It’s this characteristic that makes a double album seem like a natural step for Jamey Johnson--he’s clearly prolific and capable of writing for a variety of voices. And it goes without saying that, for a mainstream country record, this is a ridiculously diverse outing--veering from Ernest Tubb-baiting (“Set ‘Em Up Joe”) and a duet with old timer and Opry legend Bill Anderson (“The Guitar Song”) to nondescript topical songs (“Playing the Part,” which is one of the album’s stronger songs and its lead single, which doesn’t mean it’s not actually middle of the road, readable as a conservative or liberal track, and the fairly reactionary “California Riots”), clever wordplay songs in the general vein of Jerry Reed (“Macon”) and, ultimately, nostalgic, maudlin Nashville schmaltz (“By the Seat of Your Pants,” “I Remember You”). And lest you think I’m being too critical, nearly everyone he’s patterning himself after released some schmaltz. That’s just how you do in Nashville.

Aside from the obvious (it’s too long, too uneven), there are a couple things that I don’t love here. One is that the otherwise pleasant assimilation of the Allman Brothers/Skynyrd southern rock sound a lot of “rebel” country goes for these days leads to a number of otherwise tight songs wrapping up with 2:30 of riffing at the end. The other is that the arrangements aren’t always ideal for the songs--a lot of “Nashville Cats” super-clean playing here on songs that are supposed to be gritty. That said, this is a worthwhile record for folks not afraid of the twang. Jamey Johnson isn’t the revelation he’s being treated as in Nashville--Uncle Tupelo were covering “Are You Sure Hank Done It This Way?” back in the early 1990s--but he’s not terrible, either.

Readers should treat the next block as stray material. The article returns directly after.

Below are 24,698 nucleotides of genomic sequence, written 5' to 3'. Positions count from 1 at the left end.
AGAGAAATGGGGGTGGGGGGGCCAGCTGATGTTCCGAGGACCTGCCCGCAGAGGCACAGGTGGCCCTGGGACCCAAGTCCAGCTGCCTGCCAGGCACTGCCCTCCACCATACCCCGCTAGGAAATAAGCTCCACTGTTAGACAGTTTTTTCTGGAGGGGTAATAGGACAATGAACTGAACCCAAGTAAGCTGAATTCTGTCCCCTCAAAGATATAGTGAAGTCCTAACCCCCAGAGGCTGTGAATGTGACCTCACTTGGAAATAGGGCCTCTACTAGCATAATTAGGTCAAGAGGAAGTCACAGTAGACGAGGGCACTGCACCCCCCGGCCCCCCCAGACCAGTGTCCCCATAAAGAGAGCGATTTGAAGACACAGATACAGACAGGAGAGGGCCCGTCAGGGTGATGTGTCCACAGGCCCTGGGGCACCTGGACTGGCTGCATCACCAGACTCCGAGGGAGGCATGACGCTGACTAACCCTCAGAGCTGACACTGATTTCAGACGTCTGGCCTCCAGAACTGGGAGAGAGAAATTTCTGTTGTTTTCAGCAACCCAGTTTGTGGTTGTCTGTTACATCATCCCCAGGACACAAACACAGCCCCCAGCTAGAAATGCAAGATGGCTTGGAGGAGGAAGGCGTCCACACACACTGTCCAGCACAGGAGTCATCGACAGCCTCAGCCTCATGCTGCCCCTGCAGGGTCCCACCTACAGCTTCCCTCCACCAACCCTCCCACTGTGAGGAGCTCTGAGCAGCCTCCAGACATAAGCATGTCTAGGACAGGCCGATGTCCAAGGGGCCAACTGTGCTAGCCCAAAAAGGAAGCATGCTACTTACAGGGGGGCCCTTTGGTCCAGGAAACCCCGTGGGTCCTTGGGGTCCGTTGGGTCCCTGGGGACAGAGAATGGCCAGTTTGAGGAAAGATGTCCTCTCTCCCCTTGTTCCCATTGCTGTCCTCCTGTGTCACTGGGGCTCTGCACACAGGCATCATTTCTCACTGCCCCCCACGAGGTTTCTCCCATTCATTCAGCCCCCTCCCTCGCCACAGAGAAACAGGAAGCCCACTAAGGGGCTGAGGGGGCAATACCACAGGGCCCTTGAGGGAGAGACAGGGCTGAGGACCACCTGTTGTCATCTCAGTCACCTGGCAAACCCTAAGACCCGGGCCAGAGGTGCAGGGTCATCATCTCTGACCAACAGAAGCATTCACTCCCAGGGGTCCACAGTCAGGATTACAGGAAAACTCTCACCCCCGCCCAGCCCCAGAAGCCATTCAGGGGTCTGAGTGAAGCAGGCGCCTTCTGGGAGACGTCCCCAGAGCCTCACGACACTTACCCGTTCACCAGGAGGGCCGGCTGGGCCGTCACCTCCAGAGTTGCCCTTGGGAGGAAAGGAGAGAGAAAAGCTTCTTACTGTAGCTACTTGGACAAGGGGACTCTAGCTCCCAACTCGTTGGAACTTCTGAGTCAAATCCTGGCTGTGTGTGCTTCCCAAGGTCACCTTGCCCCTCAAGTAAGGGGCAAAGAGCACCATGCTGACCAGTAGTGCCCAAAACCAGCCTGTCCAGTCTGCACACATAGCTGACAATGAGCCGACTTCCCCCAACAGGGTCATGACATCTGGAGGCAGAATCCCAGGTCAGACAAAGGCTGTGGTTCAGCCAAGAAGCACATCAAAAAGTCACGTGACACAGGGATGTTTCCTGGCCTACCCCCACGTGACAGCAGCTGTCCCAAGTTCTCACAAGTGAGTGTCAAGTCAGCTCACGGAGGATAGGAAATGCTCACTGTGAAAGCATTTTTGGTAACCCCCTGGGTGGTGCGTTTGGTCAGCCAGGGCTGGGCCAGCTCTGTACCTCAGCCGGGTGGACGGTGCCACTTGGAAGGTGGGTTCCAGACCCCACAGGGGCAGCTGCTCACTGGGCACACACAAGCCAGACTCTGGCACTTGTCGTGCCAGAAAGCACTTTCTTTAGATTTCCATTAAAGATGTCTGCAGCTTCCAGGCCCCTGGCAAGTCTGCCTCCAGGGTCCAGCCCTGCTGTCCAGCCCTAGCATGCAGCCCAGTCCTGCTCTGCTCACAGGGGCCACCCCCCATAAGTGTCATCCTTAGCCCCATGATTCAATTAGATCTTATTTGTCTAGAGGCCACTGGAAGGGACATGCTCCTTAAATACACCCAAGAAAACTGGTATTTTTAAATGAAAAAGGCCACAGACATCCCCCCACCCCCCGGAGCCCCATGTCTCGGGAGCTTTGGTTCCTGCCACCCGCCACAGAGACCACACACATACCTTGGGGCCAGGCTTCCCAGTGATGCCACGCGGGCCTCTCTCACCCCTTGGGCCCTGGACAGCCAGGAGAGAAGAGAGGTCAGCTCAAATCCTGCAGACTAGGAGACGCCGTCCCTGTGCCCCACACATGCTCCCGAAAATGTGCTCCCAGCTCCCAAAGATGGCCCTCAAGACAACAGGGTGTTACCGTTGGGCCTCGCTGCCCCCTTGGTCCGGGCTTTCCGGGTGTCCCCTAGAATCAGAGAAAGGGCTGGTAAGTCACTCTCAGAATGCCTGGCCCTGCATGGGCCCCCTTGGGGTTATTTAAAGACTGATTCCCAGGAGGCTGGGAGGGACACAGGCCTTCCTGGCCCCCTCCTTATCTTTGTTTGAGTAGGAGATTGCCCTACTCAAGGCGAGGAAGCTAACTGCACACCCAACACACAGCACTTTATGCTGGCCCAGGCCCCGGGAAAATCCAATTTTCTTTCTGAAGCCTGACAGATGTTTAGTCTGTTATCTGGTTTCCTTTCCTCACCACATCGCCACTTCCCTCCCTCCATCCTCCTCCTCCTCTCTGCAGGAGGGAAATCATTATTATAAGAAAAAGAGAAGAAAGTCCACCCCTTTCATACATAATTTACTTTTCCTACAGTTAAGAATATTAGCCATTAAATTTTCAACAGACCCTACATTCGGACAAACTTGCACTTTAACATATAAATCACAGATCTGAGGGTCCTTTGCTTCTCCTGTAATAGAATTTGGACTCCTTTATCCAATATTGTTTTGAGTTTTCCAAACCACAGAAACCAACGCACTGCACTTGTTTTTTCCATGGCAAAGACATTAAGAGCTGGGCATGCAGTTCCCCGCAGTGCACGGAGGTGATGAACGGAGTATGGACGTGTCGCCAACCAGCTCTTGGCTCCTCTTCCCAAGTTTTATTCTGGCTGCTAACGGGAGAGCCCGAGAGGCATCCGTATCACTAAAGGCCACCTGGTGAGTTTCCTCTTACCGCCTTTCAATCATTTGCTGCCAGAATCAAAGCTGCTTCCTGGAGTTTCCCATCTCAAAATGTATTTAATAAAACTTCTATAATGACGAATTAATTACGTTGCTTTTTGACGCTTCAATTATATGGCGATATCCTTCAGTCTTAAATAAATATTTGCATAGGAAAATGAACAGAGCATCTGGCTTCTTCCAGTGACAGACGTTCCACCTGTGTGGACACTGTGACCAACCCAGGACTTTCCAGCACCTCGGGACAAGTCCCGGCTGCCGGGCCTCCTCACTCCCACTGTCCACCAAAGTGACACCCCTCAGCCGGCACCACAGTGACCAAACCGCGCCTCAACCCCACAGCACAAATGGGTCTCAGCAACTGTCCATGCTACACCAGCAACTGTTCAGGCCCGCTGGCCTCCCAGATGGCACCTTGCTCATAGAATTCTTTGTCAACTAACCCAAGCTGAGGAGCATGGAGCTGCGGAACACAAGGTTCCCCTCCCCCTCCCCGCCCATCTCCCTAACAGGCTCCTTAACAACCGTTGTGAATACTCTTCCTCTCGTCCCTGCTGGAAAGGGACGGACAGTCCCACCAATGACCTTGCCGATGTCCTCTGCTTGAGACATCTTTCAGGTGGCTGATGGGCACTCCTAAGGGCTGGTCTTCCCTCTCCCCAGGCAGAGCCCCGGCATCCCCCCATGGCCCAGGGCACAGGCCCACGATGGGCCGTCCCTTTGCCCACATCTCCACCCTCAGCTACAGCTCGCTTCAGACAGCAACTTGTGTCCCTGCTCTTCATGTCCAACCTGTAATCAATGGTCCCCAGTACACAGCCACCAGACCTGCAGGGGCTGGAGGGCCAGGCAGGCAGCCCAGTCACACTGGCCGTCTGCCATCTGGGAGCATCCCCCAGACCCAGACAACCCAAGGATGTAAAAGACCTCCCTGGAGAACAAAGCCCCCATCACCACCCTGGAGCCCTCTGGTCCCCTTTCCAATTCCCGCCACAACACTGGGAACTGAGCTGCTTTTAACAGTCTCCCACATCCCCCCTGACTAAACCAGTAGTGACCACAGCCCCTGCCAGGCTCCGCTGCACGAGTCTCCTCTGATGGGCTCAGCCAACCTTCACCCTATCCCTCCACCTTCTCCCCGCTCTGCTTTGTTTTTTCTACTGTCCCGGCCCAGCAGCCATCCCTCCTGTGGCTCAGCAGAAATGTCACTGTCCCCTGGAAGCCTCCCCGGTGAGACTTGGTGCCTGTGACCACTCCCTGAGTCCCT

Janelle Monae
The ArchAndroid (Suites II and III)

Released May 18, 2010 (Bad Boy)

Short Notes: Big Boi protege. Signed by Diddy. Releases genre-hopping Afrofuturist debut LP. It's like Ma$e meets Sun Ra.

Brandon: A-

The first half of this record is a flawless slice of modern (post-Prince) R&B, with Afrofuturist images, a little bit of warm disco ("Locked Inside"), and a lot of brassy, 60s-style soul over some great Stankonia-style production. But the second half is almost entirely devoted to the musical interludes and drawn-out, sonic experiments of the sort than begins the album ("Overture II," "BaBobBaYa," "Say You'll Go"), or simply less effective (if not unpleasant) mid-tempo weirdness ("Wondaland"). It's still a remarkable, singular record--an unmistakable statement of purpose for a debut LP (there was an earlier, conceptually linked EP). But in adding some sonic variation, some of the manic propulsion of the earlier, standout tracks is lost. Highly recommended.

Lin: B+

I agree with Brandon's breakdown of the album, though I don't like either half near as much. The second half -- Suite III -- doesn't offer much for me on repeated listens, with only "Wondaland" standing out at all. As it is, nearly the entirety of Suite II is better than III and makes for an above-average 40-minute listen. It helps having a such a solid center around which to base the rest: the singles "Cold War" and "Tightrope" are a couple of brilliant neo-soul/dance tracks that almost make my leaden feet want to take a spin on the dance floor. "Come Alive (The War of the Roses)" is the other standout track here, starting off with a big band-like jazz like feel and adding in equal portions of madness and menace. This is an album, though, and should probably be listened to it as such; it makes more sense as a whole.